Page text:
It took vendors like Cisco years to start supporting routing protocols between MLAG-attached routers and a pair of switches in the MLAG cluster. That seems like a no-brainer scenario, so there must be some hidden complexities. Let’s figure out what they are.
We’ll use the familiar MLAG diagram, replacing one of the attached hosts with a router running a routing protocol with both members of the MLAG cluster (for example, R, S1, and S2 are OSPF neighbors).
Now imagine both switches advertise the path to blue and orange subnets to the attached router. Each of them would advertise the prefix with their own IP address as the next hop, but from the router’s perspective, both next hops would be reachable over the same link (the LAG link). The router would send packets toward A or C with the destination MAC address of S1 or S2 due to layer-3 ECMP. The router would use both members of the link aggregation group (R-S1 and R-S2) links when sending those packets due to layer-2 ECMP.
According to the rules I explained in Layer-2 Flooding and Layer-3 Forwarding blog posts, a packet arriving over the peer link can never be forwarded to a dual-attached neighbor. Suppose the router decides to send a packet toward A through S1 (using the S1 MAC address) but sends the resulting Ethernet frame through the R-S2 link. In that case, S2 forwards the packet toward S1 over the peer link (due to the destination MAC address), but S1 cannot forward it to A (because it arrived over the peer link).
Regardless of the technology limitations, users love trying to implement impossible things, and the vendors usually implement all sorts of kludges to accommodate them. Can we fix the current conundrum? Of course!
While members of an MLAG cluster have independent IP addresses, most layer-3 forwarding implementations use a shared IP/MAC address as the first-hop gateway. Announcing that IP address as the third-party next hop in routing protocol updates fixes the problem for good. That’s easy to do with BGP. EIGRP and OSPF have similar functionality for external routers, but what could we do with internal routes where the routing protocol packet format does not include the next hop?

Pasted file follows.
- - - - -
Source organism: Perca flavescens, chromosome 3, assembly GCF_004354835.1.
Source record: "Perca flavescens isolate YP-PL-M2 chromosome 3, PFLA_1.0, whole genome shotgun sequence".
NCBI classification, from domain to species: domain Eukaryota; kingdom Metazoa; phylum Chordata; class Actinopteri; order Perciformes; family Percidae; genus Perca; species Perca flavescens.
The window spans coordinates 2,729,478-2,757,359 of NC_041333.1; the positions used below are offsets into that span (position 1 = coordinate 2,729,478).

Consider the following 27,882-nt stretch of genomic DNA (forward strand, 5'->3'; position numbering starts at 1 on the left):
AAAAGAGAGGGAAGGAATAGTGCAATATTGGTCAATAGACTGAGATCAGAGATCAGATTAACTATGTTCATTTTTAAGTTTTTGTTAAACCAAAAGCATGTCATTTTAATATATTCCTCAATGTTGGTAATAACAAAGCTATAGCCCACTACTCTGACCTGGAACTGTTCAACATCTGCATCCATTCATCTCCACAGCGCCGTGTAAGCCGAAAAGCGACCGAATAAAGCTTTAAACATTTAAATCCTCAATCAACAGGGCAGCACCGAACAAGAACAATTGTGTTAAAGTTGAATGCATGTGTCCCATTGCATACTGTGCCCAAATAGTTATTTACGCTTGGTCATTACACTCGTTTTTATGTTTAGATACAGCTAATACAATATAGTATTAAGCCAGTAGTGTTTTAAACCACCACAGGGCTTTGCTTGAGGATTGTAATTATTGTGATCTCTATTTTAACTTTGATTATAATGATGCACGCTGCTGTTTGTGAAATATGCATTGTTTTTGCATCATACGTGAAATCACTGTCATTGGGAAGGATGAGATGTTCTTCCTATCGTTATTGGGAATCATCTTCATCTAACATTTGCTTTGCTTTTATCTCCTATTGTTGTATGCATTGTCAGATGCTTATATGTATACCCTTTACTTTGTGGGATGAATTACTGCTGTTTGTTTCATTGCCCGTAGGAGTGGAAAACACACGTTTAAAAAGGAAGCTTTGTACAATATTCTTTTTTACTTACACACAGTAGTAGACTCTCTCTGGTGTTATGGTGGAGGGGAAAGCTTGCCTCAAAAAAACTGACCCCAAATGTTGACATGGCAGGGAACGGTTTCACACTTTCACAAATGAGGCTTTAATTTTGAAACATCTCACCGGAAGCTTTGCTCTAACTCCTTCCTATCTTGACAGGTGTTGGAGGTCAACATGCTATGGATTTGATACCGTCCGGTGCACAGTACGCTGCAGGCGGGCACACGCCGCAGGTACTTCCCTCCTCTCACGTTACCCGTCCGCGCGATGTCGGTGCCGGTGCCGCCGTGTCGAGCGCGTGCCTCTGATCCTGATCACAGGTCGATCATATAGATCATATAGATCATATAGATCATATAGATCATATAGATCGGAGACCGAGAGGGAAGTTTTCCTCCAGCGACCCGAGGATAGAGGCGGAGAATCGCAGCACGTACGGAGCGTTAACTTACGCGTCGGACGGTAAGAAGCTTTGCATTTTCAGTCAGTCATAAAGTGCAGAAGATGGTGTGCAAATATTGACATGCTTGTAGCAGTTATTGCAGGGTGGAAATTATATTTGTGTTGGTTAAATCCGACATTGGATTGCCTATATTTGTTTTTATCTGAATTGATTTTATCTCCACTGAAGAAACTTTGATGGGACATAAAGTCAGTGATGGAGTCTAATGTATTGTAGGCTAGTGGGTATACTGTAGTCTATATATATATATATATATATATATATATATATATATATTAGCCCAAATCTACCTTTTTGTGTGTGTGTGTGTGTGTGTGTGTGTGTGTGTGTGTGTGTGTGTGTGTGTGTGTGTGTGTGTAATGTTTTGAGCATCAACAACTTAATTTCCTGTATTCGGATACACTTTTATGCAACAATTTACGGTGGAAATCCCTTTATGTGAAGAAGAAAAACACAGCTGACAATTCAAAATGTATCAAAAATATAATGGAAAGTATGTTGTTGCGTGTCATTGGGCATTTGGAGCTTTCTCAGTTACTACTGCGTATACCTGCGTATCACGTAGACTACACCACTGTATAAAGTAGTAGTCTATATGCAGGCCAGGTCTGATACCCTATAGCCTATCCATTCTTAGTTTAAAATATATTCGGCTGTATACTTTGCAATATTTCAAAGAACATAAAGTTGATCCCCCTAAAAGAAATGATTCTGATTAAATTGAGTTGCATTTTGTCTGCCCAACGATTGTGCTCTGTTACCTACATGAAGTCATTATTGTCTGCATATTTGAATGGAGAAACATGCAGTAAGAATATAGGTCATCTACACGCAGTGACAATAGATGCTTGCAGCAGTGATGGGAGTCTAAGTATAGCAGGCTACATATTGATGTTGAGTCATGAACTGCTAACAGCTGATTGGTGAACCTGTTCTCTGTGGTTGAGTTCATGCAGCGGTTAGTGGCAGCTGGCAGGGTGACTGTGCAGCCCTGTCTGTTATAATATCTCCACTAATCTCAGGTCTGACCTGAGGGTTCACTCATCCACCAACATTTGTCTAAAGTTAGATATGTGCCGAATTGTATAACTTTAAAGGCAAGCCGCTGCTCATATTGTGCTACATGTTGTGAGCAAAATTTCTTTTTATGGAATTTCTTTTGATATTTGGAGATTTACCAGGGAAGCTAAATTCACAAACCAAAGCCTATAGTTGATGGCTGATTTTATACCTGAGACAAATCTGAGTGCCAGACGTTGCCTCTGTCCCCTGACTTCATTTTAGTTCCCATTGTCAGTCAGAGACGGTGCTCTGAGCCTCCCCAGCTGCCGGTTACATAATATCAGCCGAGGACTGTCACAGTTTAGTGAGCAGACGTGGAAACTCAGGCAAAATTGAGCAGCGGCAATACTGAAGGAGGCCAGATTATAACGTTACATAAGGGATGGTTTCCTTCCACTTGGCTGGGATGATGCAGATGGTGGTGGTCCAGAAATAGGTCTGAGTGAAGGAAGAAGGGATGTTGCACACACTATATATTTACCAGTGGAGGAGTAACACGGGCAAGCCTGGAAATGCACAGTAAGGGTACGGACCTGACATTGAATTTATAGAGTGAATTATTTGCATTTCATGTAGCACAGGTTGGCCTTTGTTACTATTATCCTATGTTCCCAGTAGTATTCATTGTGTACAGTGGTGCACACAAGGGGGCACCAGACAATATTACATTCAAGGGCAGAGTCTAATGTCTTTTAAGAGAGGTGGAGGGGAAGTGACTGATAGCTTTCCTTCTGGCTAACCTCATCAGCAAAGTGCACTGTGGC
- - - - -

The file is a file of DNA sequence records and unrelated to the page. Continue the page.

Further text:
Time to get creative1. We’re facing packet drops because:
- The directly attached router selects an IP address of one of the MLAG members as the next hop.
- It rewrites the Ethernet header using the MAC address of that member as the destination MAC address.
- It sends the resulting Ethernet frame to the other MLAG member.
What if we had both MLAG members listening to both MAC addresses? That would remove the extra forwarding step over the peer link, and layer-3 forwarding would work. Unfortunately, that would also break the routing protocols – we still have to deliver unicast packets sent to the MLAG member IP address to the correct device.
Here’s a possible implementation of that final kludge2:
- Receive packets for S1 MAC, S2 MAC, and shared MAC on both MLAG members.
- Route packets for third-party destinations on the ingress MLAG member, ensuring they won’t be sent over the peer link unless necessary.
- Use policy-based routing matching on the remote MLAG member IP and MAC address to push the unicast packets for that node to the peer link without doing the L2/L3 lookup or decrementing TTL3.
Does that work? Of course. It’s also unnecessarily complex.
Long story short: Don’t run routing protocols over MLAG links. Use two independent links and two routing adjacencies.
The Data Center Network Reference Architecture part of Data Center Networking section of Data Center Infrastructure for Networking Engineers webinar describes MLAG details and typical MLAG implementations. The webinar is part of Standard ipSpace.net Subscription.
Also known as “Where there’s a will, there’s a way.” ↩︎
I’m not saying vendors are doing exactly what I’m describing. It’s just that there’s not much else they can do, and I’m pretty sure someone will quickly set me straight in the comments if I got too far into the weeds. ↩︎
Assuming you have good-enough ASIC and engineers programming it ↩︎